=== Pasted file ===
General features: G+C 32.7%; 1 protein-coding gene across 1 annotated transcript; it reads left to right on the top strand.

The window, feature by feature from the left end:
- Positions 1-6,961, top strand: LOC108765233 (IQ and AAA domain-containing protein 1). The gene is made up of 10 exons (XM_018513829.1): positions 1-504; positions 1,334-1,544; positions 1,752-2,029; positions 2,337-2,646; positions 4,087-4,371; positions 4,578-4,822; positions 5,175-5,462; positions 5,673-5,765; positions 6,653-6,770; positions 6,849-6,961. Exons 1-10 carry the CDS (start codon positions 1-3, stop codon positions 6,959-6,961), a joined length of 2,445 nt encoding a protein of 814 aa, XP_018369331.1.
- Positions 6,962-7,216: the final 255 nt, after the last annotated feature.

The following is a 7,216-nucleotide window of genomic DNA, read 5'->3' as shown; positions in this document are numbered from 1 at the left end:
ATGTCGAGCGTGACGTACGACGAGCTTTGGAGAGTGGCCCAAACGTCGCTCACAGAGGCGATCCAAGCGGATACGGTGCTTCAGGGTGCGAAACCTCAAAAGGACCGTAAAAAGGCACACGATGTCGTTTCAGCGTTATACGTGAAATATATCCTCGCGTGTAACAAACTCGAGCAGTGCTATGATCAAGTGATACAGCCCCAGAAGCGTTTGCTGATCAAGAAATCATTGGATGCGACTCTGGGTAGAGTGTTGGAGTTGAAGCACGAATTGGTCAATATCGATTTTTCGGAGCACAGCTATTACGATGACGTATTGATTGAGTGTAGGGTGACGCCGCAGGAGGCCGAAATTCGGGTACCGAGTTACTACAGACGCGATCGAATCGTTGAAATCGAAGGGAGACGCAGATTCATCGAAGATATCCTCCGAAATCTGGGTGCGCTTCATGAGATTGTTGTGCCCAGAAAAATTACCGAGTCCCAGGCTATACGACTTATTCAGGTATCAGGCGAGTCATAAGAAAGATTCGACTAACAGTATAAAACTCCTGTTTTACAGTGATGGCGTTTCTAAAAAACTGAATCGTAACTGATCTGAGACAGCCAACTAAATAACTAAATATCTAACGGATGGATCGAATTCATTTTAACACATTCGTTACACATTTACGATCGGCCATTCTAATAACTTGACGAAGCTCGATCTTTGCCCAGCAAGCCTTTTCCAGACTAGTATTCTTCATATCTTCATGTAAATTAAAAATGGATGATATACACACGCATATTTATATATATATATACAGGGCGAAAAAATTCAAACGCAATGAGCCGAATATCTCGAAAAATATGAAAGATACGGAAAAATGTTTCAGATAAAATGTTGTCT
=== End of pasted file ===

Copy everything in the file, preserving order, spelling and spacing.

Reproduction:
General features: G+C 32.7%; 1 protein-coding gene across 1 annotated transcript; it reads left to right on the top strand.

The window, feature by feature from the left end:
- Positions 1-6,961, top strand: LOC108765233 (IQ and AAA domain-containing protein 1). The gene is made up of 10 exons (XM_018513829.1): positions 1-504; positions 1,334-1,544; positions 1,752-2,029; positions 2,337-2,646; positions 4,087-4,371; positions 4,578-4,822; positions 5,175-5,462; positions 5,673-5,765; positions 6,653-6,770; positions 6,849-6,961. Exons 1-10 carry the CDS (start codon positions 1-3, stop codon positions 6,959-6,961), a joined length of 2,445 nt encoding a protein of 814 aa, XP_018369331.1.
- Positions 6,962-7,216: the final 255 nt, after the last annotated feature.

The following is a 7,216-nucleotide window of genomic DNA, read 5'->3' as shown; positions in this document are numbered from 1 at the left end:
ATGTCGAGCGTGACGTACGACGAGCTTTGGAGAGTGGCCCAAACGTCGCTCACAGAGGCGATCCAAGCGGATACGGTGCTTCAGGGTGCGAAACCTCAAAAGGACCGTAAAAAGGCACACGATGTCGTTTCAGCGTTATACGTGAAATATATCCTCGCGTGTAACAAACTCGAGCAGTGCTATGATCAAGTGATACAGCCCCAGAAGCGTTTGCTGATCAAGAAATCATTGGATGCGACTCTGGGTAGAGTGTTGGAGTTGAAGCACGAATTGGTCAATATCGATTTTTCGGAGCACAGCTATTACGATGACGTATTGATTGAGTGTAGGGTGACGCCGCAGGAGGCCGAAATTCGGGTACCGAGTTACTACAGACGCGATCGAATCGTTGAAATCGAAGGGAGACGCAGATTCATCGAAGATATCCTCCGAAATCTGGGTGCGCTTCATGAGATTGTTGTGCCCAGAAAAATTACCGAGTCCCAGGCTATACGACTTATTCAGGTATCAGGCGAGTCATAAGAAAGATTCGACTAACAGTATAAAACTCCTGTTTTACAGTGATGGCGTTTCTAAAAAACTGAATCGTAACTGATCTGAGACAGCCAACTAAATAACTAAATATCTAACGGATGGATCGAATTCATTTTAACACATTCGTTACACATTTACGATCGGCCATTCTAATAACTTGACGAAGCTCGATCTTTGCCCAGCAAGCCTTTTCCAGACTAGTATTCTTCATATCTTCATGTAAATTAAAAATGGATGATATACACACGCATATTTATATATATATATACAGGGCGAAAAAATTCAAACGCAATGAGCCGAATATCTCGAAAAATATGAAAGATACGGAAAAATGTTTCAGATAAAATGTTGTCT